It seemed to go on forever. When we finally made it to the north side of the pattern and turned to the southwest, it took something like an hour to clean up the aircraft so we could continue the mission. We finished the reconnaissance pattern at 10,000 feet (a much calmer penetration in that case), before returning to Miami. Inspection of the aircraft indicated no excessive strains or bent metal – a real testament to Lockheed engineers for sure.

Figure 2. The eye of Hurricane Emily on September 25, 1987, as seen from hurricane hunter aircraft NOAA 43 at 10,000 feet. (Photo credit: Jeff Masters)

Yikes! Was that also the most memorable hurricane flight that you were on?

As awful as the 8/6/1980 mission was on NOAA 42, the most memorable was on 9/25/1987, when Cat 3 Hurricane Emily was about to make landfall on the south coast of Hispaniola. It was a multi-aircraft eye penetration-fest, flying through a red-hot eyewall as many times as was safely possible. We were flying at 12,000 feet; NOAA 43 was at 10,000 feet or lower. The flying was all in the eyewall that day, with very intense updrafts and downdrafts. We made 10 passes flying ‘pie-wedges’, generally in the northern quadrants, then sampled the high cirrus clouds with our microphysics instruments before returning to the eyewall intensive for another nine eye penetrations. I recall the NOAA 43 pilots becoming alarmed at the vibrations while flying through the eyewall at 10,000 feet, so we quickly ascended to about 17,000 feet so they could come up to 15,000 feet. Talk about a fast repositioning! Pilot Dave Turner gave them a cushion in a hurry, since he heard their concern over the radio, and we were instantly on the way up.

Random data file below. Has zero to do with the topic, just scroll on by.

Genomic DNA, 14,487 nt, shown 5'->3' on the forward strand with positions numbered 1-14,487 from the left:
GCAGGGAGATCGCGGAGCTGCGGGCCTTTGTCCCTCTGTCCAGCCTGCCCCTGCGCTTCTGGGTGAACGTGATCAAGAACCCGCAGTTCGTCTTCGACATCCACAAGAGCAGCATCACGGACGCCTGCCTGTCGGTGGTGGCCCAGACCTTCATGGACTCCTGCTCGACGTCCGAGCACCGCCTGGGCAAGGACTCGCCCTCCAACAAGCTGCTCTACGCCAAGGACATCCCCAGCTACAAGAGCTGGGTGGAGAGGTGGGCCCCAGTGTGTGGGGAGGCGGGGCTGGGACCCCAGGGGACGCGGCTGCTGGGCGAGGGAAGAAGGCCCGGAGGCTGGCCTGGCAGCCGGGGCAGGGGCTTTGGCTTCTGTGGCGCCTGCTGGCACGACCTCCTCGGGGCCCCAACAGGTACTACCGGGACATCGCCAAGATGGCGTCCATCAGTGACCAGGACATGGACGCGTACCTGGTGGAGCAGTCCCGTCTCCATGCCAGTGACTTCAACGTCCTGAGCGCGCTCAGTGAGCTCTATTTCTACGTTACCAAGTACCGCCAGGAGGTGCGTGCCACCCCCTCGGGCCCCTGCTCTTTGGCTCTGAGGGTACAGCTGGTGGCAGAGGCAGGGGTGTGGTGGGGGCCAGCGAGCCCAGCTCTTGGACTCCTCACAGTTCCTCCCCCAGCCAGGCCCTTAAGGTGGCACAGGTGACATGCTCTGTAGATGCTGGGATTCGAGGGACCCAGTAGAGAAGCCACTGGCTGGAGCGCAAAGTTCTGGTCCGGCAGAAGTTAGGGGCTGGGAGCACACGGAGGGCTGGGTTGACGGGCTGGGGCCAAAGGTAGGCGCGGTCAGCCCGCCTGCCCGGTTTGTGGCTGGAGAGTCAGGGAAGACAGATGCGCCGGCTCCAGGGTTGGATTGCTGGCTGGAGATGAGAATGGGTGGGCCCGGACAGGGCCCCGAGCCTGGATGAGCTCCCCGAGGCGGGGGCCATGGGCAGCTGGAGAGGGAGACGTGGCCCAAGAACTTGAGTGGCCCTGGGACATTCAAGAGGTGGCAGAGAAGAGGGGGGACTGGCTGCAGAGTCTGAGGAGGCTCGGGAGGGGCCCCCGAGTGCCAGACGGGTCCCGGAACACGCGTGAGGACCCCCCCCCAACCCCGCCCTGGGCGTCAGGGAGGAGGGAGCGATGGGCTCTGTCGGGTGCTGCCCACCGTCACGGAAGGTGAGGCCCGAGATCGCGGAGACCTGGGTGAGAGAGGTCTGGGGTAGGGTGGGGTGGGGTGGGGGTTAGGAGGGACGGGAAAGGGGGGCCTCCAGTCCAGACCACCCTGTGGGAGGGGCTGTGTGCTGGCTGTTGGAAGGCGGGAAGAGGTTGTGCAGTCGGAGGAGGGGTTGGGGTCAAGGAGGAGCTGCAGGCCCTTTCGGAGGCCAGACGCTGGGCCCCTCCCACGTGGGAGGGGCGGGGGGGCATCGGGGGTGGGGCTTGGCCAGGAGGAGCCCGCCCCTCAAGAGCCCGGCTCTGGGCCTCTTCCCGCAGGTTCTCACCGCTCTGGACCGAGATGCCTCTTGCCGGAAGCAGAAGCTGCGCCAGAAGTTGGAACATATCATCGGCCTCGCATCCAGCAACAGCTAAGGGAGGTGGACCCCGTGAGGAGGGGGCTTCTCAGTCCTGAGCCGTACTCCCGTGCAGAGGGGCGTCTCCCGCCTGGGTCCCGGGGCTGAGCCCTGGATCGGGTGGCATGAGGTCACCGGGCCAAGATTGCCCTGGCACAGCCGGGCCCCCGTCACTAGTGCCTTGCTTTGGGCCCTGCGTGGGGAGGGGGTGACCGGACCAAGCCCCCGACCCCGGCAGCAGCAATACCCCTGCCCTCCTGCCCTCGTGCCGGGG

The ice must have been very abusive; we abraded numerous holes in the radomes and leading edges, and Flight Engineer Butch Moore had to replace two oil coolers (like engine radiators) before NOAA 42 could bring us home from San Juan. It was the most memorable because I’ve never seen a flying crew so focused and responsive to the changing terrible stuff on radar; I also learned that day something about what we could do, versus perhaps what we should do, for science.